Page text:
Japanese photographer Yoshinori Muzutani (b. 1987) has turned Tokyo's sky into the canvas of his colorful universe. Turning his lens skywards, he captures crows, sparrows, and the many passerines that colonize electrical cables and populate en masse the trees of the megalopolis. The tender, pure blue of the morning skies gives way to the cyan and deep purple produced by the city's artificial and neon lights. Drawing deeply on Japanese pictorial tradition, Mizutani plays with power and contrast using vibrant and muted colors. Bedecked with bright yellow and gree feathers and orangey-red beaks, parakeets and starlings stand out against electric pink skies or among the bronze leaves of gingko trees. Having escaped the domestic space, the rose-ringed parakeet adds a certain touch of surrealism to the Tokyo sky.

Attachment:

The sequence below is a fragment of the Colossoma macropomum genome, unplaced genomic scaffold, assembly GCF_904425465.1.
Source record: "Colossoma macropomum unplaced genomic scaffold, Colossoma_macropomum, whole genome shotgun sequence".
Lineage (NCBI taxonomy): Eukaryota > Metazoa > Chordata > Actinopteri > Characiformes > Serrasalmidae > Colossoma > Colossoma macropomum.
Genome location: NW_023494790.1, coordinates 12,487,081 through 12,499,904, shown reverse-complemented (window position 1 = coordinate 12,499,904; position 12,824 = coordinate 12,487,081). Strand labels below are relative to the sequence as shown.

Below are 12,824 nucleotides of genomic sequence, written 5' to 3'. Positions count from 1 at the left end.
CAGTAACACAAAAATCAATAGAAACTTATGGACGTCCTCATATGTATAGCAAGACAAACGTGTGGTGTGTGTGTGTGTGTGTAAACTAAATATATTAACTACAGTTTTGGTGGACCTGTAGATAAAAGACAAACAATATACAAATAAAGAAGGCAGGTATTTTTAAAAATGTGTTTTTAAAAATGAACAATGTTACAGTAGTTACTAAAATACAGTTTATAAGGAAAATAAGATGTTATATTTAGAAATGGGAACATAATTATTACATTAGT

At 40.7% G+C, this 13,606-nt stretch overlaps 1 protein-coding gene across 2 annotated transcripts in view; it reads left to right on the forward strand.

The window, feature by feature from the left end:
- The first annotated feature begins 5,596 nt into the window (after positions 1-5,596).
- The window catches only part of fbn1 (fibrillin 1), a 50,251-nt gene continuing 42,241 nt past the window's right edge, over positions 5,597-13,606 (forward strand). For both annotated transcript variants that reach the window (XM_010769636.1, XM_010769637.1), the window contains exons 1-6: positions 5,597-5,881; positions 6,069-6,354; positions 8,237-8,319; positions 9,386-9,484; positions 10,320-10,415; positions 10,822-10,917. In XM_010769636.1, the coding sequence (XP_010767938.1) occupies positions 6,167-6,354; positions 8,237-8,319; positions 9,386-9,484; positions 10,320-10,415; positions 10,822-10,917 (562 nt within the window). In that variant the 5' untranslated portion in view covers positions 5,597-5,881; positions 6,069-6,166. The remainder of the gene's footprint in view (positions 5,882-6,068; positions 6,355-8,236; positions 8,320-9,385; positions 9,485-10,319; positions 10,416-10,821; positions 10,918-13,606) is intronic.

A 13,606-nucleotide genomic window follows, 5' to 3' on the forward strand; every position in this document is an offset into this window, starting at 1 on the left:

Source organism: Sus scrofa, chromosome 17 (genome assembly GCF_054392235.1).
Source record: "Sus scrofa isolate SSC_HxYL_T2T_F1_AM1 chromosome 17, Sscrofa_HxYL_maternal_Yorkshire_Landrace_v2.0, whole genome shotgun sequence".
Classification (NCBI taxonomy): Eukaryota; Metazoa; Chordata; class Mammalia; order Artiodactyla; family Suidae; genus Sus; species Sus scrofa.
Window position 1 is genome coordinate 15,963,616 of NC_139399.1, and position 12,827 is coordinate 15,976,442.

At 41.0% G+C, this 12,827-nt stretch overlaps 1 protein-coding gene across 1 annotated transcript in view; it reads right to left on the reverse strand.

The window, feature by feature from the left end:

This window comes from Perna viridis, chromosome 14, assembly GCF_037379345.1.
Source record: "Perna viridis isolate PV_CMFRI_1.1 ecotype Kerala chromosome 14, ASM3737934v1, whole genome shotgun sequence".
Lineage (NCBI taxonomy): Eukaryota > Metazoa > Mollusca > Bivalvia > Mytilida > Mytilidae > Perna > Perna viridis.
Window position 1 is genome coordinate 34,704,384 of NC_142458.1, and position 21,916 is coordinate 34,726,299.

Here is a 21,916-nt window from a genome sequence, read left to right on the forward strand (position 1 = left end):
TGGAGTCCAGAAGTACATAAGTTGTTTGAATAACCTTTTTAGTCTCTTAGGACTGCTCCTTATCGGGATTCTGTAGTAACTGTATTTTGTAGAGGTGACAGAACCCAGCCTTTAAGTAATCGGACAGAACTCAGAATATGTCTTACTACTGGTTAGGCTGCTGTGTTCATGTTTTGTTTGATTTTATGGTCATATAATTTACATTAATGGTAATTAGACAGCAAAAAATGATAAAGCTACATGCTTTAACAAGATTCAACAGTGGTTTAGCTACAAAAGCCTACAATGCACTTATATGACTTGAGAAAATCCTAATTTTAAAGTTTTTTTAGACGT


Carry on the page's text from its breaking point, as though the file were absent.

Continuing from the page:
Perfectly aligned in tight rows on electrical cables or perched next to each other, almost replacing the trees' foliage, the birds become armies, regimented colonies. The graphic lines they form redraw the urban space. Like dreams or hallucinations, Mizutani's birds saturate the city with their presence and restore part of its mystery. Tight framing and vivid colors give these images a certain strangeness. Using forms, textures, planes, and colored nuances, the photographer creates a visual vocabulary that is both poetic and pop, on the edge of the fantastical.